- Ability for Cross-Modal Transfer of Information: At three weeks old a baby who has been blindfolded and given a pacifier will subsequently prefer to look at pacifiers of that shape rather than differing shapes.
- Ability to Differentiate and Internalize Expectations: By three months babies will recognize and respond to the emotions of their caregivers. If a caregiver’s emotional state suddenly changes without cause (as in a sudden change in facial expression done on purpose for a research study) it causes great distress for the baby and they will cry or be frighted by the person for some time after the sudden change.
A Model is Formed
The need to remain attached to their caregiver is of vital importance to an infant. Along with cries and cute smiles, a baby’s amazing ability to organize information and modify their behavior helps them preserve their primary, and crucial-to-life, attachment with their particular caregiver. As a helpless newborn, this ability to develop a working model of how their caregiver functions is a survival mechanism. The baby needs to be able to elicit the actions that feed, bathe, clothe, and shelter him or her. (S)he needs to act in ways that maximize the closeness of his or her caregiver. Perhaps that is why figuring out human relationships is one of the first and most fundamental things babies learn about the world.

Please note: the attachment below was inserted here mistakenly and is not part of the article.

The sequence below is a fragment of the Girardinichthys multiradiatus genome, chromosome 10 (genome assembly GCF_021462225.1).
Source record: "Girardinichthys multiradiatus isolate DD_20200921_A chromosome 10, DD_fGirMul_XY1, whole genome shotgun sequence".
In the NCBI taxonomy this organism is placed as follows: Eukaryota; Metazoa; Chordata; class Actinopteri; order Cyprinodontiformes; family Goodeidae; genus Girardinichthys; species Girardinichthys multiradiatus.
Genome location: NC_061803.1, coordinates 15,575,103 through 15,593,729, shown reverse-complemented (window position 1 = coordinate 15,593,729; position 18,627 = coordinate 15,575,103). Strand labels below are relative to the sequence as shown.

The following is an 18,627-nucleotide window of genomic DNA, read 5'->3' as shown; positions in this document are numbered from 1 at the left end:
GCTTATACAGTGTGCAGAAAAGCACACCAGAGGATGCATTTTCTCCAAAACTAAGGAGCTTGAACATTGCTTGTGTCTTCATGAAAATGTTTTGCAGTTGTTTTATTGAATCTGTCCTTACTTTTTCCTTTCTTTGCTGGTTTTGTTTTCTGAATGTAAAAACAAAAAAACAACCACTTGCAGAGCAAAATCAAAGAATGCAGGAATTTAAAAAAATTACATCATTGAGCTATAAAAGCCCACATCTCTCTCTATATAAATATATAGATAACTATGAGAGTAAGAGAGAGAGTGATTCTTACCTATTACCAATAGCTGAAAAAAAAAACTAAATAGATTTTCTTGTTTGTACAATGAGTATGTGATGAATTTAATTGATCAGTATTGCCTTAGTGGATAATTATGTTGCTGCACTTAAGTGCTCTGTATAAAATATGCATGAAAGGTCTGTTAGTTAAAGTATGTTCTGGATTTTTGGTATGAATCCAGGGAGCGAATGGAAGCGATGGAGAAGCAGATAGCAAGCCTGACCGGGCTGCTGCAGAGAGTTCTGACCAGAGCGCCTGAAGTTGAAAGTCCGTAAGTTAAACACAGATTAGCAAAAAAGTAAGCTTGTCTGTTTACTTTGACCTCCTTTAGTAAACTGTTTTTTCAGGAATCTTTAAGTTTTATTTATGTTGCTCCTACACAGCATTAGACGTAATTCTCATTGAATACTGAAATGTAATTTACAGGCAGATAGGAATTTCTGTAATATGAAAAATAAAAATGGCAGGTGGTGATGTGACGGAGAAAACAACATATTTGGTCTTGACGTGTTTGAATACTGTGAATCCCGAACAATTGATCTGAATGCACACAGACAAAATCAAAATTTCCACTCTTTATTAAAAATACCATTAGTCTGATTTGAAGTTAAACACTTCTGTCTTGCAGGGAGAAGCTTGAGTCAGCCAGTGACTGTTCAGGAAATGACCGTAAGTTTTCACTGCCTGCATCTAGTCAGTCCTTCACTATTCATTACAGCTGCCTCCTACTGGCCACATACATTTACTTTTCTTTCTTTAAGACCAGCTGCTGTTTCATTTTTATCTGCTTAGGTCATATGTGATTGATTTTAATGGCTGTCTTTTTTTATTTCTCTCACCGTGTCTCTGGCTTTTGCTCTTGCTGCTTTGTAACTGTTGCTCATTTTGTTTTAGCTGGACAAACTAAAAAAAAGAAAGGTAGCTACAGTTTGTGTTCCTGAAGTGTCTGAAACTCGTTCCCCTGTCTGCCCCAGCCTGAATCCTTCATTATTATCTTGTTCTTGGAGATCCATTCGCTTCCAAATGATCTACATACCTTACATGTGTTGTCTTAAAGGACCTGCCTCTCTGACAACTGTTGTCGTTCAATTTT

Babies whose caregivers respond consistently and predictably to their needs literally develop a different pattern of nerve-to-nerve connections in their brain than do their peers who adapt to inconsistent caregivers. With each interaction babies are learning what to expect from the world, and hardwiring their new learnings into their developing brains. The first two years are the fastest period of brain development, and attachment studies have shown that this is also the time when attachment models are formed and become stable. By the time your baby is two, they will have a fairly set idea about how they can expect humans to react to them, and how they should behave to keep people close. This is called an internal working model of attachment.
Attachment Models Affect Lifelong Experience
During the third and fourth year, preschoolers begin to apply their internal model of attachment to other relationships. That is, the model they have developed based on their understanding of their primary caregiver(s) becomes part of their framework for understanding themselves and other people. It works like a filter and an organizer that helps them interpret the intention of others, and helps them decide how to act. They begin to apply their model to other relationships beyond their primary caregivers. Their attachment model will teach them:
- How relationships work.
- What one can expect from others in terms of responsiveness.
- Assumptions about how effective they are in relationships.
- How valued they are.
- How worthy of care they are.
- How well they are able to regulate themselves and their strong feelings.
For example, if a child is not heard because they are not speaking clearly, one child may assume that no one cares about what they have to say and they will not repeat themselves whereas another child may speak louder assuming someone will respond if they are heard. Over time their decisions about what to do changes their experience of the world, which often reinforces their internal attachment model. Single experiences do not change working models, but repetitive new experiences will create change. In other words, a new style of caregiving, or new relationships will always have the potential to change one’s attachment model, but change comes more slowly after age four.